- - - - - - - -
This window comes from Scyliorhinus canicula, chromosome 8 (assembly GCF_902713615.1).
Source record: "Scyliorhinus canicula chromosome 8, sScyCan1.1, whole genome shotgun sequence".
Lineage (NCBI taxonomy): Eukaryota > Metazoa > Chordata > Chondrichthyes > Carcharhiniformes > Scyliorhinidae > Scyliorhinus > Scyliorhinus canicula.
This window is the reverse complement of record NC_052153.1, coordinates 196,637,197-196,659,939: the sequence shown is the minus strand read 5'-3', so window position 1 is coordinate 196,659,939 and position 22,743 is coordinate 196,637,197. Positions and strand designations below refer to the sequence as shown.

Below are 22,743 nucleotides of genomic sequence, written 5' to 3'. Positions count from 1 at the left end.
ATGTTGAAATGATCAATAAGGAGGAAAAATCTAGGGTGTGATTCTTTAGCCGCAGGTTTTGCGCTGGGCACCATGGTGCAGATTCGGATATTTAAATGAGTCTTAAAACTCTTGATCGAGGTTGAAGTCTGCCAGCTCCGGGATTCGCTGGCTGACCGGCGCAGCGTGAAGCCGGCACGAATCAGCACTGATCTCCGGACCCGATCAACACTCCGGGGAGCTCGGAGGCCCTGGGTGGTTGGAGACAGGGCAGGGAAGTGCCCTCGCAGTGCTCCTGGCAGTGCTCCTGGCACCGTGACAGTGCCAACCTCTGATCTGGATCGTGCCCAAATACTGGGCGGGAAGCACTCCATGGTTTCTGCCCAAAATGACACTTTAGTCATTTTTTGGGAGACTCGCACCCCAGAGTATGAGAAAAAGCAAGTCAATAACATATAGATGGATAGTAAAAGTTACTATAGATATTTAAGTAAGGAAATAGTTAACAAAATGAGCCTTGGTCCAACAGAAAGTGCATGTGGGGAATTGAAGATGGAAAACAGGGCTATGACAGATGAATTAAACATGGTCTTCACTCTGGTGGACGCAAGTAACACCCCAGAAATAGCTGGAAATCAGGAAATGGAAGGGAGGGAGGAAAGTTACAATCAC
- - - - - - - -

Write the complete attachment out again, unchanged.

This window comes from Scyliorhinus canicula, chromosome 8 (assembly GCF_902713615.1).
Source record: "Scyliorhinus canicula chromosome 8, sScyCan1.1, whole genome shotgun sequence".
Lineage (NCBI taxonomy): Eukaryota > Metazoa > Chordata > Chondrichthyes > Carcharhiniformes > Scyliorhinidae > Scyliorhinus > Scyliorhinus canicula.
This window is the reverse complement of record NC_052153.1, coordinates 196,637,197-196,659,939: the sequence shown is the minus strand read 5'-3', so window position 1 is coordinate 196,659,939 and position 22,743 is coordinate 196,637,197. Positions and strand designations below refer to the sequence as shown.

Below are 22,743 nucleotides of genomic sequence, written 5' to 3'. Positions count from 1 at the left end.
ATGTTGAAATGATCAATAAGGAGGAAAAATCTAGGGTGTGATTCTTTAGCCGCAGGTTTTGCGCTGGGCACCATGGTGCAGATTCGGATATTTAAATGAGTCTTAAAACTCTTGATCGAGGTTGAAGTCTGCCAGCTCCGGGATTCGCTGGCTGACCGGCGCAGCGTGAAGCCGGCACGAATCAGCACTGATCTCCGGACCCGATCAACACTCCGGGGAGCTCGGAGGCCCTGGGTGGTTGGAGACAGGGCAGGGAAGTGCCCTCGCAGTGCTCCTGGCAGTGCTCCTGGCACCGTGACAGTGCCAACCTCTGATCTGGATCGTGCCCAAATACTGGGCGGGAAGCACTCCATGGTTTCTGCCCAAAATGACACTTTAGTCATTTTTTGGGAGACTCGCACCCCAGAGTATGAGAAAAAGCAAGTCAATAACATATAGATGGATAGTAAAAGTTACTATAGATATTTAAGTAAGGAAATAGTTAACAAAATGAGCCTTGGTCCAACAGAAAGTGCATGTGGGGAATTGAAGATGGAAAACAGGGCTATGACAGATGAATTAAACATGGTCTTCACTCTGGTGGACGCAAGTAACACCCCAGAAATAGCTGGAAATCAGGAAATGGAAGGGAGGGAGGAAAGTTACAATCAC